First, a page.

Mala translates to “garland” in sanskrit, one of the oldest languages spoken in India. The use of gemstones as beads comes from the Hindu tradition, representing deities and planetary energies that are embodied in corresponding minerals based on the Hindu Astrology called Jyotish. Traditional Buddhist Malas are made with more natural materials such as wood, seeds, and clay. The Mala serves as a tool to count and recite prayers or Mantras during meditation leading the individual towards a profound state of connection to a higher power, the divine, god, and one’s true Buddha nature. The size of our beads and the length of the string varies to accommodate different practitioners. Full malas have 108 beads; wrist malas have 21 beads.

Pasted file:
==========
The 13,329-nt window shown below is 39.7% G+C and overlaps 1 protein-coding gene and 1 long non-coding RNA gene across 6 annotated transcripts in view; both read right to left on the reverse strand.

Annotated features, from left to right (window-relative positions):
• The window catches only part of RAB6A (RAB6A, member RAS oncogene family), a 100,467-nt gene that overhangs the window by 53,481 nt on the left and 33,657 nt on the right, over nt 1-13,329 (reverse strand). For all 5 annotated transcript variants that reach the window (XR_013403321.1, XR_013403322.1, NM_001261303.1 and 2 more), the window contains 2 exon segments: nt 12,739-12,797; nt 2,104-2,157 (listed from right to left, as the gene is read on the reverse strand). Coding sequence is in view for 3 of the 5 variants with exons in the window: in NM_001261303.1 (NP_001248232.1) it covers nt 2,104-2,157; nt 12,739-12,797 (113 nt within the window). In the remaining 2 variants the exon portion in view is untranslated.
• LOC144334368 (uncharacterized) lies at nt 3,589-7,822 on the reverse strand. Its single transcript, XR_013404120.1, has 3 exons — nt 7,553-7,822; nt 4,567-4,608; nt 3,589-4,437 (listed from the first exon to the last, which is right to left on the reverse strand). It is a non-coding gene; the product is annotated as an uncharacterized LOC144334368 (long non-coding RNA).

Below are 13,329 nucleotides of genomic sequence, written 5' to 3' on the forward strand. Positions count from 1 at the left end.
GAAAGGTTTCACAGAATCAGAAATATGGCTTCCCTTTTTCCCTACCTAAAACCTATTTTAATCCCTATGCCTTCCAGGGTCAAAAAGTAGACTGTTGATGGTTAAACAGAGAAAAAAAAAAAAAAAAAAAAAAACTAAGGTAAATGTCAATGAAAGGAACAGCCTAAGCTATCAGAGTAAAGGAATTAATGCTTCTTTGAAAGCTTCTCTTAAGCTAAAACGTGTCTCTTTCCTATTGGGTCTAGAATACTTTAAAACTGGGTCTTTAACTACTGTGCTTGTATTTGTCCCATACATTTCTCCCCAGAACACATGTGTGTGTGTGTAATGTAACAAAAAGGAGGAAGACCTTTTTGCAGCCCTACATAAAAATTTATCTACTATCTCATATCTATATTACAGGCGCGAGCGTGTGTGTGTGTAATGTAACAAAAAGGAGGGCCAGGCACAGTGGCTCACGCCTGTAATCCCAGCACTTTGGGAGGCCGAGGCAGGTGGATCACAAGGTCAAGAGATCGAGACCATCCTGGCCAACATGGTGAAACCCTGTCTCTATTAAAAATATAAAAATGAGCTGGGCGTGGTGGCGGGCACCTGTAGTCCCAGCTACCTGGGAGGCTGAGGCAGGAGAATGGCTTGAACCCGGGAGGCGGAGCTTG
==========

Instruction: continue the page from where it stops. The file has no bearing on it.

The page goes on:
“In many traditions, strings of prayer beads reputedly have Miraculous origins. Catholics tell of the Virgin Mary revealing the rosary to Saint Dominic, bidding him teach it to the faithful… In Tibet ,ancient dzi, Or a Buddha-eye, beads have been found in tilt fields, their origins obscure but considered sanctified. Tiny seed beads used in Native American beadwork are thought to be gifts sent by the great spirit, all the same auspicious materials – Crystal’s, Amber, Rose Wood, all olive pits – are revered and incorporated in rosaries universally.”
– Beads of Faith